Monday, June 15, 2009

Firm Has Partitioned Units At Several Sites

Source : The Straits Times, June 12, 2009

IDEAL Accommodation, which was behind the unauthorised refurbishment of The Grangeford condominium, is renting out partitioned apartments in at least five other developments, checks by The Straits Times found.

One is Holland Crest, a development which was sold in a collective sale in 2007 to BBR Group.

Residents moved out last year, and Ideal moved in to lease the empty apartments to tenants.

At least two blocks on the grounds - blocks 19 and 21 - have partitioned units on every floor.

Residents, who are expatriates, students and long-term tourists, say they pay about $1,800 per partitioned unit per month.

At Dalvey Court, off Stevens Road, a walk-up apartment complex which had nine units originally, each apartment has been partitioned into three or four units.

One studio unit - with a master bedroom and balcony - was going for $1,300.

Some partitioned units were also found at Moonstone Apartments near Serangoon Road, No. 8 Kim Keat Road and No. 144 Race Course Road.

Ideal was the master tenant of The Grangeford condominium in Leonie Hill Road but was booted out by the owner of the property after it failed to comply with an order by the Urban Redevelopment Authority (URA) to remove and restore its 600 partitioned rooms.

Tenants were told of the URA order very late, leaving them little time to clear out.

A check on the company under the Accounting and Corporate Regulatory Authority shows that the two directors in charge are Mr Tang Yong, a Singapore PR, and Ms Tang Xuemei, a Chinese national.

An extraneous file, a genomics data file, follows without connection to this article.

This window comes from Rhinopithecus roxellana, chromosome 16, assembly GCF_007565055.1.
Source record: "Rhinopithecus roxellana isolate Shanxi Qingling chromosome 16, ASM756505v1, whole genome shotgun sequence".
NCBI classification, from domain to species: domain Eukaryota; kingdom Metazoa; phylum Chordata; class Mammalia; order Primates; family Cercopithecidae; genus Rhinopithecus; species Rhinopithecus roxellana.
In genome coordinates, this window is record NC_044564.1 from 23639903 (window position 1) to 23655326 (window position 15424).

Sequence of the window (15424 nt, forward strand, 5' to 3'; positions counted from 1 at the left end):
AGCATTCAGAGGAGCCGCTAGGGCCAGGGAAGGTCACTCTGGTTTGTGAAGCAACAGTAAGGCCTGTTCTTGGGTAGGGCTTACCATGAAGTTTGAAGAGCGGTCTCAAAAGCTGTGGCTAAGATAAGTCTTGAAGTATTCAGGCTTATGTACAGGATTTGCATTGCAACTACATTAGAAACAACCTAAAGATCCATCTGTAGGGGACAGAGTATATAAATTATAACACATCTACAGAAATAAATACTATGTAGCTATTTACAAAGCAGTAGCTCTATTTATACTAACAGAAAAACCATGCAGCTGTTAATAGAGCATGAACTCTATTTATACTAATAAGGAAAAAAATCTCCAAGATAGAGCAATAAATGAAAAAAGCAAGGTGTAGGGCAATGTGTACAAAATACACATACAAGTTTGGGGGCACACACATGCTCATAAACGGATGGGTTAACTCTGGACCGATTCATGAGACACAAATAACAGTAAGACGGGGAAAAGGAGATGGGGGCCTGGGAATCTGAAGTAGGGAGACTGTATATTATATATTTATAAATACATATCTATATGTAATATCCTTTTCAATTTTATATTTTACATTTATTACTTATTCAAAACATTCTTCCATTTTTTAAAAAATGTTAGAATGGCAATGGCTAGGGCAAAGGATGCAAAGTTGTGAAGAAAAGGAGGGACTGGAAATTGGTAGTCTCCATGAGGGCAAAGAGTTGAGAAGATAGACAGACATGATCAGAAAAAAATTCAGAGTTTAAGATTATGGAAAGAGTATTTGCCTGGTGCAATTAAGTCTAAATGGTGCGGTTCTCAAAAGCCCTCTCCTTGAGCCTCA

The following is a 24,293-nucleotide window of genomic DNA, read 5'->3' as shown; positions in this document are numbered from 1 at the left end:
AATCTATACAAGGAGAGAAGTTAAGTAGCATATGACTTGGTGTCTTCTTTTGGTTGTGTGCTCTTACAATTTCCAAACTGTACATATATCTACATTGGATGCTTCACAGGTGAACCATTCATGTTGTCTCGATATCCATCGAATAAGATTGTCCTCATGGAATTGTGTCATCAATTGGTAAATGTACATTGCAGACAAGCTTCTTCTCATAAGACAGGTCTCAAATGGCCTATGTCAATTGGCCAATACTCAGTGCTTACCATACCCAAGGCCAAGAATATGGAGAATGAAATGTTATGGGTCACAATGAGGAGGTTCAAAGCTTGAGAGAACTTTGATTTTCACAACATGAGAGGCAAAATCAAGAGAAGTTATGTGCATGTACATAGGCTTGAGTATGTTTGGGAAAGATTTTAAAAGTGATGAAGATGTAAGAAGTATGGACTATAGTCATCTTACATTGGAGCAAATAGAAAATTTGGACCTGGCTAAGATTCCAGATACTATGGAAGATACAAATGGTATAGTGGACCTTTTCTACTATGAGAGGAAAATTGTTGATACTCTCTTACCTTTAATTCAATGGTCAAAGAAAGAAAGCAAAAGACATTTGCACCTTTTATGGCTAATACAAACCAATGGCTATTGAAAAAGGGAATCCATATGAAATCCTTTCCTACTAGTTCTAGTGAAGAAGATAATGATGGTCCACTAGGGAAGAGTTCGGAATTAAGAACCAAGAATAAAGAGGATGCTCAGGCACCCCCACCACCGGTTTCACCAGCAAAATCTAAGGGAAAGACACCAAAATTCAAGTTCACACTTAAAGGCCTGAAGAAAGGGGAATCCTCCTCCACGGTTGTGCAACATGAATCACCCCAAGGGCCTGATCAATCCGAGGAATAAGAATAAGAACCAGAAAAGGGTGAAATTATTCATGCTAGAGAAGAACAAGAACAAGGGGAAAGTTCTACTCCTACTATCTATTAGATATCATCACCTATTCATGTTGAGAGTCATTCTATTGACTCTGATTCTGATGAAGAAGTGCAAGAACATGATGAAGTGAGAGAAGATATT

The company, started in 2004, has $170,000 in capital.

Mr Tang Yong was uncontactable for a response.

URA would say only that it is 'already following up on the feedback received on residential properties managed by Ideal Accommodation'.

When partitioning of apartments is illegal

AN URBAN Redevelopment Authority (URA) spokesman said adding partitions inside homes for family use is not illegal but letting out the partitioned units to multiple tenants, so that it becomes a dormitory, hostel or boarding house, is.

'Residences with such unauthorised uses cause disamenity and inconvenience to residents and pose public safety concerns,' said its spokesman. For instance, People's Park Centre resident Don Kok, 30, said some owners partition their kitchens to rent out, blocking off the common rubbish chute.

URA said unauthorised additions and alterations to apartments must be demolished and its use reverted to being a single dwelling.

The Singapore Civil Defence Force (SCDF) also acts against such illegal partitioning.

It issued 527 notices last year and 264 notices between January and April for unauthorised conversions to workers' quarters. Partitioning a dorm could compromise fire safety and it requires SCDF approval.

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